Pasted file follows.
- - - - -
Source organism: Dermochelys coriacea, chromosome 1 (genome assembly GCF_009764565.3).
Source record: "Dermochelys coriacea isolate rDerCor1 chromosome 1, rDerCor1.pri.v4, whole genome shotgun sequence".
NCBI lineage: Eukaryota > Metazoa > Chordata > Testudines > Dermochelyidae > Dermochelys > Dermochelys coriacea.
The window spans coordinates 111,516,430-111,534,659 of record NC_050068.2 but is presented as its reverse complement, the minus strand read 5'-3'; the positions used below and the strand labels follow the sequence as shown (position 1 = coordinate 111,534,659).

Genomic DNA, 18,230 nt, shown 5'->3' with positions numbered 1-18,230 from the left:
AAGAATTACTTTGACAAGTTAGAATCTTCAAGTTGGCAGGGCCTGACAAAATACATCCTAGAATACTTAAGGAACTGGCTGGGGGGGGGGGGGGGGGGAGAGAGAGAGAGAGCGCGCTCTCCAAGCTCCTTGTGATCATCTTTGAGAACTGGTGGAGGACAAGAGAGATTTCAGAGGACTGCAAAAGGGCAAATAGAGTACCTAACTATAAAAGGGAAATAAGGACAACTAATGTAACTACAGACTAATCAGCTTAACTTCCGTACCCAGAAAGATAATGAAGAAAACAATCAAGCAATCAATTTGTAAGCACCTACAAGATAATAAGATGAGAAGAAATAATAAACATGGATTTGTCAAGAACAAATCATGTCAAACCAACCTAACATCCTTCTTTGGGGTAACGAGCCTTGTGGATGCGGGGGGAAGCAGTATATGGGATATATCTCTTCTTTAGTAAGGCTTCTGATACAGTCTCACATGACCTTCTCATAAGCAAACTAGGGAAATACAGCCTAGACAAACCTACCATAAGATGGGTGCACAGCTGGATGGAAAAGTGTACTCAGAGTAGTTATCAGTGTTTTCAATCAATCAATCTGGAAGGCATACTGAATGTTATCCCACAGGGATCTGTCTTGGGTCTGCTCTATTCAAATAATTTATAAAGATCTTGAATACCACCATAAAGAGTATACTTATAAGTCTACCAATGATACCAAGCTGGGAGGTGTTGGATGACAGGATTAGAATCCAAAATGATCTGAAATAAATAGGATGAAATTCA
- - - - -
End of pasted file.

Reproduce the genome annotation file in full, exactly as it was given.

Source organism: Dermochelys coriacea, chromosome 1 (genome assembly GCF_009764565.3).
Source record: "Dermochelys coriacea isolate rDerCor1 chromosome 1, rDerCor1.pri.v4, whole genome shotgun sequence".
NCBI lineage: Eukaryota > Metazoa > Chordata > Testudines > Dermochelyidae > Dermochelys > Dermochelys coriacea.
The window spans coordinates 111,516,430-111,534,659 of record NC_050068.2 but is presented as its reverse complement, the minus strand read 5'-3'; the positions used below and the strand labels follow the sequence as shown (position 1 = coordinate 111,534,659).

Genomic DNA, 18,230 nt, shown 5'->3' with positions numbered 1-18,230 from the left:
AAGAATTACTTTGACAAGTTAGAATCTTCAAGTTGGCAGGGCCTGACAAAATACATCCTAGAATACTTAAGGAACTGGCTGGGGGGGGGGGGGGGGGGAGAGAGAGAGAGAGCGCGCTCTCCAAGCTCCTTGTGATCATCTTTGAGAACTGGTGGAGGACAAGAGAGATTTCAGAGGACTGCAAAAGGGCAAATAGAGTACCTAACTATAAAAGGGAAATAAGGACAACTAATGTAACTACAGACTAATCAGCTTAACTTCCGTACCCAGAAAGATAATGAAGAAAACAATCAAGCAATCAATTTGTAAGCACCTACAAGATAATAAGATGAGAAGAAATAATAAACATGGATTTGTCAAGAACAAATCATGTCAAACCAACCTAACATCCTTCTTTGGGGTAACGAGCCTTGTGGATGCGGGGGGAAGCAGTATATGGGATATATCTCTTCTTTAGTAAGGCTTCTGATACAGTCTCACATGACCTTCTCATAAGCAAACTAGGGAAATACAGCCTAGACAAACCTACCATAAGATGGGTGCACAGCTGGATGGAAAAGTGTACTCAGAGTAGTTATCAGTGTTTTCAATCAATCAATCTGGAAGGCATACTGAATGTTATCCCACAGGGATCTGTCTTGGGTCTGCTCTATTCAAATAATTTATAAAGATCTTGAATACCACCATAAAGAGTATACTTATAAGTCTACCAATGATACCAAGCTGGGAGGTGTTGGATGACAGGATTAGAATCCAAAATGATCTGAAATAAATAGGATGAAATTCA